Covid-19 hit Nigeria about a month behind Europe. However, the Nigerian economy has already been affected by the drop in world oil prices as a result of the OPEC+ talks in March. The pandemic has forced Nigerian authorities to make unplanned spending and economic policy changes, but these will be limited by soaring inflation and reduced fiscal revenues due to low oil prices.
In 2020, we therefore expect the biggest economic recession since 1983, which will hopefully be overcome in the following years. There will be a devaluation of the local currency (naira) which is dependent on the price of oil as Nigeria’s main export commodity.
Conditions are expected to improve in the next 2 years, when the situation on the world markets will improve and thus exchange rates will stabilize. Devaluation will be the main driver of double-digit inflation in 2020-2022, dependent on foreign exchange restrictions on imports and low agricultural output.
The crash in oil prices in 2020 will keep the current account in deficit in 2021 and 2022. From 2022, the current account balance will return to surplus, provided oil prices recover and the naira devaluation is dampened by import demand.
The government invested approximately 2.4% of GDP in supporting the economy, and further investments are expected in view of the upcoming national Economic Recovery Plan. In April 2020, President Buhari allocated EUR 761 million for the fight against covid-19, forcing him to amend the State Budget Act. The changes in the 2020 state budget also took into account the falling price of oil, on whose export Nigeria depends, and the associated devaluation of the local currency. Related to this are the necessary budget cuts in capital expenditure of 1% of GDP.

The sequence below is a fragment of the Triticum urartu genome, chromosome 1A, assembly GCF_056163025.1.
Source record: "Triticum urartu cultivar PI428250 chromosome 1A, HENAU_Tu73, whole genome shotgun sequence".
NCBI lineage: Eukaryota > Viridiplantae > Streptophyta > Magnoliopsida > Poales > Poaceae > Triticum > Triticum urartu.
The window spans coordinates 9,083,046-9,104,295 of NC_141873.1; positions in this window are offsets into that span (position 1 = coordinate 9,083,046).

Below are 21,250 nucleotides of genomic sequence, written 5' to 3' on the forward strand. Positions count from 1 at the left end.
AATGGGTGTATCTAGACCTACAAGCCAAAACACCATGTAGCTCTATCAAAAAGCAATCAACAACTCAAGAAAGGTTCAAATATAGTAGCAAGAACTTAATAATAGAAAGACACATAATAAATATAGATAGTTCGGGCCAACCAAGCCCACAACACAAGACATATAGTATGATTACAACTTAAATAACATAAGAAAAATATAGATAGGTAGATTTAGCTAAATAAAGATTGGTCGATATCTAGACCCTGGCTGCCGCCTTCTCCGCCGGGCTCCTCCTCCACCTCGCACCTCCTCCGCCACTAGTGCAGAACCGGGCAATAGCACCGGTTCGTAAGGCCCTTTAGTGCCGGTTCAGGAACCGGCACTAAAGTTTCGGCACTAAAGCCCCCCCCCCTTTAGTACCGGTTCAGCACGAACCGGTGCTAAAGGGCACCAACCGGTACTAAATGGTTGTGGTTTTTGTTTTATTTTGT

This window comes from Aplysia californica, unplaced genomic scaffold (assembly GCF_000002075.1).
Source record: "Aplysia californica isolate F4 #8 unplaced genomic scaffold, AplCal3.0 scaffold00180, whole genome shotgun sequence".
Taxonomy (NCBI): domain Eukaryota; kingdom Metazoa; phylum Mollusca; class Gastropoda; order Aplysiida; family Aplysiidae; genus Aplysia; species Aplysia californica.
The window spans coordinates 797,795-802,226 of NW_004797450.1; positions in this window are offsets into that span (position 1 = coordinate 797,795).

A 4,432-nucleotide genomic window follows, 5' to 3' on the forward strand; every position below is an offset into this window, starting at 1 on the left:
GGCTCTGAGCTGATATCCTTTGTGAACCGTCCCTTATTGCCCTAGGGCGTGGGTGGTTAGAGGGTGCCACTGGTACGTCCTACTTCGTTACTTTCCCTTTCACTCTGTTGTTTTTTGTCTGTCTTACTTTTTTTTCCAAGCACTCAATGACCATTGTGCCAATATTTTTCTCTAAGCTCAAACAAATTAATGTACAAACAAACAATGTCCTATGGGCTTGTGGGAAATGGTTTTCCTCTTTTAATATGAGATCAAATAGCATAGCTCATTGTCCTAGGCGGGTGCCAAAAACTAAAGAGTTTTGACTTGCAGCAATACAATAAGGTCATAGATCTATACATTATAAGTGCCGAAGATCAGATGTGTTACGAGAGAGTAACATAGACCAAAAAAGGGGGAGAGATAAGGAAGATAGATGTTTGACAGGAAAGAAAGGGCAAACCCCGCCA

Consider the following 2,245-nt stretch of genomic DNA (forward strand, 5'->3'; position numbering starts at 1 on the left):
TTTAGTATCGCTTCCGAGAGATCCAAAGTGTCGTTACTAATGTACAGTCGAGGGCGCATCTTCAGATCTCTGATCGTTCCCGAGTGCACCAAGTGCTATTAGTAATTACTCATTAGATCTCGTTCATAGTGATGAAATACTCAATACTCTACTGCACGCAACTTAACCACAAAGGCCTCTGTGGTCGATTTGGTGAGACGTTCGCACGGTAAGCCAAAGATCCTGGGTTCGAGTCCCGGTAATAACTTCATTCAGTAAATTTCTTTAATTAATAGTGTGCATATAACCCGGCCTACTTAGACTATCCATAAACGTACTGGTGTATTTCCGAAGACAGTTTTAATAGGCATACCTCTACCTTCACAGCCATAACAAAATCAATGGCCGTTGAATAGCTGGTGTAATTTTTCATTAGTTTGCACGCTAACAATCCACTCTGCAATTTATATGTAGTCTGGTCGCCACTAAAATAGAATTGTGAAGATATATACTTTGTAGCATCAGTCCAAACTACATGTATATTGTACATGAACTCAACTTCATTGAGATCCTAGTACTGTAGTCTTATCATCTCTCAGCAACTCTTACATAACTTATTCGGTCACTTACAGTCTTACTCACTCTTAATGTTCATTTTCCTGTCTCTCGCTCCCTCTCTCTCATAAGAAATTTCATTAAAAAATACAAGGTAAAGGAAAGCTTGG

The World Bank, the IMF, the African Development Bank, the EU and a number of other international organizations and private foundations have provided Nigeria with financial assistance in the form of grants and loans to manage the pandemic in the order of several billion euros.
At the same time, the World Bank and the IMF granted the country’s request for debt moratoriums. In June 2020, the Central Bank of Nigeria released funds for earmarked loans to help households and small and medium-sized enterprises in the amount of approximately EUR 111 billion. In order to mitigate the effects of the pandemic on citizens, the planned increase in electricity prices in July 2020 was postponed to January 2021.
Post-covid-19 opportunities for foreign exporters
The need in the construction industry, agriculture, water supply and oil industry is growing. Lack of electricity and very frequent blackouts will continue for a long time, despite the government’s efforts. The generator is essential equipment for all residential and public buildings, as well as workshops and manufacturing plants. The transmission system is outdated.